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Senate backs wilderness search training

April 23, 2012
By MICHAEL VIRTANEN - Associated Press Writer , The Associated Press

ALBANY - State forest rangers would train more volunteers to help with search-and-rescue operations under a bill approved by the New York Senate, following unsuccessful searches for two young men in the central Adirondacks.

Sen. Betty Little, the bill's sponsor, said when someone disappears in a remote area, it's crucial to have "as many trained eyes and ears on the ground as possible.

"There's a real method to search for someone in the woods," the Republican from Queensbury said. "Forest rangers would provide some training."

Article Photos

State Department of Environmental Conservation Forest Ranger David Russell, left, gives a search assignment to a group of volunteers who assisted in the search for missing teen Colin Gillis March 12 in Piercefield.
(Enterprise file photo — Jessica Collier)

When Colin Gillis went missing last month, about 1,000 people turned out to look for him. The 18-year-old college student, home on spring break from SUNY Brockport, was last seen March 11 along Route 3 in Tupper Lake after a party.

Wesley Wamsganz of Saranac Lake disappeared in 2010 after leaving his job Nov. 20 at a Lake Placid diner and heading to the Adirondak Loj at the edge of the High Peaks backcountry. Witnesses reported seeing the 22-year-old in the parking lot, and his jacket was found the next night. But rangers, police and three-dozen volunteers had no luck finding him.

Little's bill would establish a program in which the Department of Environmental Conservation trains and credentials volunteers for searches "in the wild, remote and forested areas of the state." The bill doesn't authorize any funding. But Little said she believes rangers would be willing to conduct the training as part of their current jobs.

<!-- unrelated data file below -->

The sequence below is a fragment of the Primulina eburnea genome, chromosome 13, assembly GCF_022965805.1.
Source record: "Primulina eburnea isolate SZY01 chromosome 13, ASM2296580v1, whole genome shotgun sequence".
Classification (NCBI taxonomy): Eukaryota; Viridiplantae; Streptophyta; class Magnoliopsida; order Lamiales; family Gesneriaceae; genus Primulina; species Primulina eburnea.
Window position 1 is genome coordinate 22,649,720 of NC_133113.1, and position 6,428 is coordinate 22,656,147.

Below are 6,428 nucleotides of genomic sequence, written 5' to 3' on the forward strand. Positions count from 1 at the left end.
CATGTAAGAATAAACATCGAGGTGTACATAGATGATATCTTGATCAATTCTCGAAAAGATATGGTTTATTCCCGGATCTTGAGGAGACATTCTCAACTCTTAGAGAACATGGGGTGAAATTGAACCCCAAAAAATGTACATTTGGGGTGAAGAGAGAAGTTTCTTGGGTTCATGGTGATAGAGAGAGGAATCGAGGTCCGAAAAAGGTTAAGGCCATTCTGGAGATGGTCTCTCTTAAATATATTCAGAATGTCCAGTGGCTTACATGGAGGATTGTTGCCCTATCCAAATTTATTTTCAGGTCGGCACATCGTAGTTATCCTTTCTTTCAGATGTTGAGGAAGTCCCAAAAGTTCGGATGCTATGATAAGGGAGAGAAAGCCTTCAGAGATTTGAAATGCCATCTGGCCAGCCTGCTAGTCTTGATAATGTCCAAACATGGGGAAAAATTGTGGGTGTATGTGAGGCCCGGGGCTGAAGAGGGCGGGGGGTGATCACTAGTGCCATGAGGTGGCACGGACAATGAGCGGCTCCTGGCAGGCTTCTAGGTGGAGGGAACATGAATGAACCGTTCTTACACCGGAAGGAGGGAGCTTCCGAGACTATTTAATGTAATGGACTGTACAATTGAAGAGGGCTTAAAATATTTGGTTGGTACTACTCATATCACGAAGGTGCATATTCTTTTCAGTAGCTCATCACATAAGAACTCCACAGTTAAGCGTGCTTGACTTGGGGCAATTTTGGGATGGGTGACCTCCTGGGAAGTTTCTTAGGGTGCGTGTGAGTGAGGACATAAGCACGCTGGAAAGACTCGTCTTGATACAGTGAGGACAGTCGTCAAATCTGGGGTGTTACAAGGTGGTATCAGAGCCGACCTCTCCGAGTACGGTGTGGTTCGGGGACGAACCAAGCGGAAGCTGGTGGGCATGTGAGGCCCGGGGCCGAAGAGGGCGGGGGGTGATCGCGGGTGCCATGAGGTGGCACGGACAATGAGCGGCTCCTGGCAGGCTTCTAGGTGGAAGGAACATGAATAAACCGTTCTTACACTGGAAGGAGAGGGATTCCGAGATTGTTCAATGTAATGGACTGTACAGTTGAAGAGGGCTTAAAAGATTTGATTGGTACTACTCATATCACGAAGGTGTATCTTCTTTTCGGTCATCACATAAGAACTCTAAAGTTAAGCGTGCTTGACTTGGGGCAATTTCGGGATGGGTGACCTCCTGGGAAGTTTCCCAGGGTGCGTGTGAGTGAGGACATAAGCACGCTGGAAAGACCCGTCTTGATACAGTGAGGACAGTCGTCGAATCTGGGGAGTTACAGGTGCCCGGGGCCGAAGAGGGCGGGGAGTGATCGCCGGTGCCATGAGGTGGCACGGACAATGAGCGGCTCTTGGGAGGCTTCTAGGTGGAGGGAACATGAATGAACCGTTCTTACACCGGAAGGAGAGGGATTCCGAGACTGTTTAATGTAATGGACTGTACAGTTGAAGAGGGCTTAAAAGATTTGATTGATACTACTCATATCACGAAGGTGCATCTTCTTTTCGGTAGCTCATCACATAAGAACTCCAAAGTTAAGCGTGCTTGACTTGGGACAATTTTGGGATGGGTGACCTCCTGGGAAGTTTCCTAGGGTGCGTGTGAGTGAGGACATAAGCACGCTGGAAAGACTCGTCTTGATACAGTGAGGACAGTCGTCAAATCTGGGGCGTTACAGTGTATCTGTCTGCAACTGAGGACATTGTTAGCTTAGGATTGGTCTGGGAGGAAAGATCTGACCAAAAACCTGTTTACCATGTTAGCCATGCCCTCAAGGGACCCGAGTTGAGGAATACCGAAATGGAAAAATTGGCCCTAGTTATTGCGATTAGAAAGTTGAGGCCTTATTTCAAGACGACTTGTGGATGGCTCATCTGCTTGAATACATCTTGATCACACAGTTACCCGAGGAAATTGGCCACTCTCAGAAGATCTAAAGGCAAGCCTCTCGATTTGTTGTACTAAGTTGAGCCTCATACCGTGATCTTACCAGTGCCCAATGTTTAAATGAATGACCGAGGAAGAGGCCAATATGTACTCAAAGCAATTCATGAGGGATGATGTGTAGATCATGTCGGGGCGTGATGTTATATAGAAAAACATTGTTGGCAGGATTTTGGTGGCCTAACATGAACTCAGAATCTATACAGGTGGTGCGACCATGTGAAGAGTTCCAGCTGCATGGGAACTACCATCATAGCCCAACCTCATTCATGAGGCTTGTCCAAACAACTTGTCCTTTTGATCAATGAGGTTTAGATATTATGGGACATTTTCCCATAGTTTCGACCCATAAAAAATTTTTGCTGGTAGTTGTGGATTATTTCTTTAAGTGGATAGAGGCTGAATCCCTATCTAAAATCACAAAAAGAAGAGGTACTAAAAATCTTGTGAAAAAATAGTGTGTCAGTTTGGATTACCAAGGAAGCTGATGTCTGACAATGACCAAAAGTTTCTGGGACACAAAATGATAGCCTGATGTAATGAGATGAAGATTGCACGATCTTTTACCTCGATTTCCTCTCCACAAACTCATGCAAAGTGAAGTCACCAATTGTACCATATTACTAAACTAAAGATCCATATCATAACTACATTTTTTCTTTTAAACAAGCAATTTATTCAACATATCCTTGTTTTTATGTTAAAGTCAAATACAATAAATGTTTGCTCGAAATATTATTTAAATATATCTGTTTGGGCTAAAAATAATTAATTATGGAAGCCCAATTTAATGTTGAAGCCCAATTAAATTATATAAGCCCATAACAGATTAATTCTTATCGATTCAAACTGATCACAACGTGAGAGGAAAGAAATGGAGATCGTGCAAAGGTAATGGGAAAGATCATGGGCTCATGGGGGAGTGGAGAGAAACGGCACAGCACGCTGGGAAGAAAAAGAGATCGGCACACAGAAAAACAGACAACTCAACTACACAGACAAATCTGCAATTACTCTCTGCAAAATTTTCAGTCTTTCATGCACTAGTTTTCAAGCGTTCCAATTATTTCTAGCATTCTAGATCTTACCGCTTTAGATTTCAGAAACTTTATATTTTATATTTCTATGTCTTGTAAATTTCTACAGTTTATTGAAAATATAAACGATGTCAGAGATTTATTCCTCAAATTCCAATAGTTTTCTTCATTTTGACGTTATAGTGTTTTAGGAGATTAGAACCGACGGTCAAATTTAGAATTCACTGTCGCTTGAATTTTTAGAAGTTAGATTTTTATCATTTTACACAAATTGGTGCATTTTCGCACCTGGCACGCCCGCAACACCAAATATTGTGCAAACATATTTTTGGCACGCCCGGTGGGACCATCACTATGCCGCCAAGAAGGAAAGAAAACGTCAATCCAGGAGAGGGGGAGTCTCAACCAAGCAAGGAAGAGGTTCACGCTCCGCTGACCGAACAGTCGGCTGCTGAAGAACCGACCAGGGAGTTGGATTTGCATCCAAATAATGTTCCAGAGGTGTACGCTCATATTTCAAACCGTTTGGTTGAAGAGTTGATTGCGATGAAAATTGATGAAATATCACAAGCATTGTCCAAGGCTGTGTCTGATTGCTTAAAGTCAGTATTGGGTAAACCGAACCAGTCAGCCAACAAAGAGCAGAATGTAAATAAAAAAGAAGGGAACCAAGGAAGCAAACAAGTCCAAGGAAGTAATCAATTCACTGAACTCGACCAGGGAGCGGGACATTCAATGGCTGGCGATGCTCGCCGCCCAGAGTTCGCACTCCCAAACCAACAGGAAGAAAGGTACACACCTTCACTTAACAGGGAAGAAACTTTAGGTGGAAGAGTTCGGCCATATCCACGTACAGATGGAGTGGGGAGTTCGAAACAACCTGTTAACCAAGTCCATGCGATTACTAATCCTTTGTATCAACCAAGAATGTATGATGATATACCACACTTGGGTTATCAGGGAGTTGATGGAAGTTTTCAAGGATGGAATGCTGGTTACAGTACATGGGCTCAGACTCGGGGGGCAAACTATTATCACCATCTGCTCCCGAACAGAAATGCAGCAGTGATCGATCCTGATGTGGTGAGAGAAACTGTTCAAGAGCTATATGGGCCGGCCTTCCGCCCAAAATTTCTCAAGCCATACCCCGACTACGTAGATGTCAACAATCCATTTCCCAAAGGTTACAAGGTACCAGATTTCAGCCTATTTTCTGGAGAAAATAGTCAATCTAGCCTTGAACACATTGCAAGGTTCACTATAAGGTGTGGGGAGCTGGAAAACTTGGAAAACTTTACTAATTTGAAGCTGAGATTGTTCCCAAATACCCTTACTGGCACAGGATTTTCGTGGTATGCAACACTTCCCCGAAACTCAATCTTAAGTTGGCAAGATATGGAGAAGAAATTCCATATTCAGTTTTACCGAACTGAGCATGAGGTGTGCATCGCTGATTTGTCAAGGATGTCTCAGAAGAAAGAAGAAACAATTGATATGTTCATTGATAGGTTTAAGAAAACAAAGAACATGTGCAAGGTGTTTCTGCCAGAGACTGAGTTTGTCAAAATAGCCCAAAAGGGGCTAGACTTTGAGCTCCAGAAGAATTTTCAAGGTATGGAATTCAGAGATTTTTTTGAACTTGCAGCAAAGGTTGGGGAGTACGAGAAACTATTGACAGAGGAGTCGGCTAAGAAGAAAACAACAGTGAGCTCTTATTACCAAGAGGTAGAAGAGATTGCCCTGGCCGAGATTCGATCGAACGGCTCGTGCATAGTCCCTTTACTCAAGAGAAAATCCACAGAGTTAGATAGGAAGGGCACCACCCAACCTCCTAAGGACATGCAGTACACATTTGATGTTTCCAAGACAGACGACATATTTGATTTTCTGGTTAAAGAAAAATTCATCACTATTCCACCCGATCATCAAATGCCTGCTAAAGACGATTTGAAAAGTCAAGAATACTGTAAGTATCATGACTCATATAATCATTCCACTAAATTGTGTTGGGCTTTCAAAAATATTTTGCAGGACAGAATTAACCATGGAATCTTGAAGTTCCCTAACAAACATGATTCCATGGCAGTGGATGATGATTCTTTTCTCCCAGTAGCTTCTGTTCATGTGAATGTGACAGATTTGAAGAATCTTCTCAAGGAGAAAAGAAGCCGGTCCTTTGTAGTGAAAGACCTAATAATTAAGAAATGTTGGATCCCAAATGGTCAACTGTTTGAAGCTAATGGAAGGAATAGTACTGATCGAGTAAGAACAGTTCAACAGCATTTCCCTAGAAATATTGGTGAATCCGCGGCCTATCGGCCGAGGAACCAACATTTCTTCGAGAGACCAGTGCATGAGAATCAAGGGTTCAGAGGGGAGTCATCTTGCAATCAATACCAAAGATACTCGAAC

A similar measure is pending in the Assembly.

Rangers conduct more than 200 search-and-rescue operations each year in New York's backwoods, most ending with hikers or campers found within hours. The agency has nine open missing-person cases in the region dating to 1971.

"We don't consider it closed until we find them," DEC spokesman David Winchell said. "If there are any new clues somehow indicating there might be something there, we'll go in and follow up on that and search a particular area."

The DEC has 112 forest rangers, 20 fewer than a decade ago, agency spokeswoman Emily DeSantis said. It works with volunteer search-and-rescue groups in the Adirondacks and holds training sessions in areas where it has "limited continuous" searches when people have been missing for a long time.

A dozen people have disappeared in the mostly undeveloped 6 million acre Adirondack Park over the past half-century. Peter Bronski chronicled several in his 2008 book "At the Mercy of the Mountains," starting in 1951 with E.F. Crumley's disappearance on a fishing and camping trip. His remains were accidentally discovered six years later.



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